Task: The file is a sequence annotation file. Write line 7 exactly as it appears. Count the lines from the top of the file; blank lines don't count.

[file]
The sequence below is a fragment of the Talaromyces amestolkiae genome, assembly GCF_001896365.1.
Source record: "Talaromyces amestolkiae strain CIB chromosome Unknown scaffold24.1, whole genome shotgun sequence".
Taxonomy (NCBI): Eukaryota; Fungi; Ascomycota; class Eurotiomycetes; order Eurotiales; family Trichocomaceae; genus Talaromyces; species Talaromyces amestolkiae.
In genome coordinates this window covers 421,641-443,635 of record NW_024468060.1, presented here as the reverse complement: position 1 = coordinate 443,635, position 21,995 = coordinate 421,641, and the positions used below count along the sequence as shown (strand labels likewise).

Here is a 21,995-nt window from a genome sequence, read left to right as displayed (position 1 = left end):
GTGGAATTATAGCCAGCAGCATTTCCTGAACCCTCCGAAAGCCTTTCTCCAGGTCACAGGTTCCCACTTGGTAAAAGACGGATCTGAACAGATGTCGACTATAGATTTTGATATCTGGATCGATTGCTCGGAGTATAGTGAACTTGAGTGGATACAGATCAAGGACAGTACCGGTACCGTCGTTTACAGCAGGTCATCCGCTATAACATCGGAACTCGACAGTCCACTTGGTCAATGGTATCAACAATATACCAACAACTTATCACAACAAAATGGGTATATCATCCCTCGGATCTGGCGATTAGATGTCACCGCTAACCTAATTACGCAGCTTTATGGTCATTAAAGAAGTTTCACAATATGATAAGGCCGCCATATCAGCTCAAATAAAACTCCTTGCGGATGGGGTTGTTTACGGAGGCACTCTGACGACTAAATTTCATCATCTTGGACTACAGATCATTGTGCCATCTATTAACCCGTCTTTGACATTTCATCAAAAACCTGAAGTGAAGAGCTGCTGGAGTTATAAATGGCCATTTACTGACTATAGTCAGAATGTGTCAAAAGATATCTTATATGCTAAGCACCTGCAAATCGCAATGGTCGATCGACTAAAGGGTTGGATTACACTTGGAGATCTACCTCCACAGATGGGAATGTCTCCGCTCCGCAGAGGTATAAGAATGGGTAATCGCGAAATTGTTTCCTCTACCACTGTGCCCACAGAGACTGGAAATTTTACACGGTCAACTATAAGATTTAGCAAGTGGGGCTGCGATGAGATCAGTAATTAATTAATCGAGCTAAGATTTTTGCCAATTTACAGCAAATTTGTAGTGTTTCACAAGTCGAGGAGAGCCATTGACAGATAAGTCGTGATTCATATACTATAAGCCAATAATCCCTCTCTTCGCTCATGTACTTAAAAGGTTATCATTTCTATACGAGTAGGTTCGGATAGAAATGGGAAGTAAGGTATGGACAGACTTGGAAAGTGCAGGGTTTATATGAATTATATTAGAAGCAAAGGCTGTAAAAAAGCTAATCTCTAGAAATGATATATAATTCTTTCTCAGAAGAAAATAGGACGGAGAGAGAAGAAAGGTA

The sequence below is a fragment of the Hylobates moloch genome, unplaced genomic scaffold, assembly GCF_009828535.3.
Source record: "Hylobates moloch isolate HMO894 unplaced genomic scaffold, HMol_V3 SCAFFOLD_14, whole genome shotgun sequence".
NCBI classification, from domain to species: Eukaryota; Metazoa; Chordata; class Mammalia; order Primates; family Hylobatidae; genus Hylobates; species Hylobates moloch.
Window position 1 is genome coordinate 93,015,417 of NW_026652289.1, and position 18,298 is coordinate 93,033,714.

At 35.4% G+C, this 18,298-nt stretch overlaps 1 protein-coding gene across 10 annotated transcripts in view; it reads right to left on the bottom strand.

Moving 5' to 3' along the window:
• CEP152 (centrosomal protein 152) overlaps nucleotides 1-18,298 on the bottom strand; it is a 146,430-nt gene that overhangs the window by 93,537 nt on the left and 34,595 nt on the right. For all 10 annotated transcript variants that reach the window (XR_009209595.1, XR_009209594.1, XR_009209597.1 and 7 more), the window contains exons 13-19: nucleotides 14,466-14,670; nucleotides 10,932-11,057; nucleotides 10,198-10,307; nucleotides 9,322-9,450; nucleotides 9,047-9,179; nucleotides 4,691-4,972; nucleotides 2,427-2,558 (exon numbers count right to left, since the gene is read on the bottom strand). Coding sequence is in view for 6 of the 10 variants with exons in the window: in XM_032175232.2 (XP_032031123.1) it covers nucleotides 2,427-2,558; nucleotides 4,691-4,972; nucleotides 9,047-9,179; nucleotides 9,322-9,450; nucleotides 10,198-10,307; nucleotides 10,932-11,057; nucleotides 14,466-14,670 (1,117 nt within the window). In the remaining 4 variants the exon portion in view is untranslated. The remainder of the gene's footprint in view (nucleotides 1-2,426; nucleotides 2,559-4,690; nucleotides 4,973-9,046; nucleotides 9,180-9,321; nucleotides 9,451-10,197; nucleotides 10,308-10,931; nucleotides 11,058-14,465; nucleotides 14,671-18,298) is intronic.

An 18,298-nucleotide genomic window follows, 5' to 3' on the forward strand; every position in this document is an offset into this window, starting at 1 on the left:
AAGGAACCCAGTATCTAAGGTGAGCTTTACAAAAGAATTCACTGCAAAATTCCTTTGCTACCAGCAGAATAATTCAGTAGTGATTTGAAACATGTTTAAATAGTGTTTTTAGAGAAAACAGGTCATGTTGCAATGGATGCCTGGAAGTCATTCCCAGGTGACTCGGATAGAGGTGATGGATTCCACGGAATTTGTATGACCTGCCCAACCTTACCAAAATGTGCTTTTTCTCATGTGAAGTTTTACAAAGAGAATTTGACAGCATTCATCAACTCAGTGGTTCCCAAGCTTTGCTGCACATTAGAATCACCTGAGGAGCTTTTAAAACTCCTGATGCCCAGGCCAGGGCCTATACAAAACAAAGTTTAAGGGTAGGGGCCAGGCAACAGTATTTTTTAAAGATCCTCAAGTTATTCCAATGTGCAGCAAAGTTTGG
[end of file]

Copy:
The sequence below is a fragment of the Hylobates moloch genome, unplaced genomic scaffold, assembly GCF_009828535.3.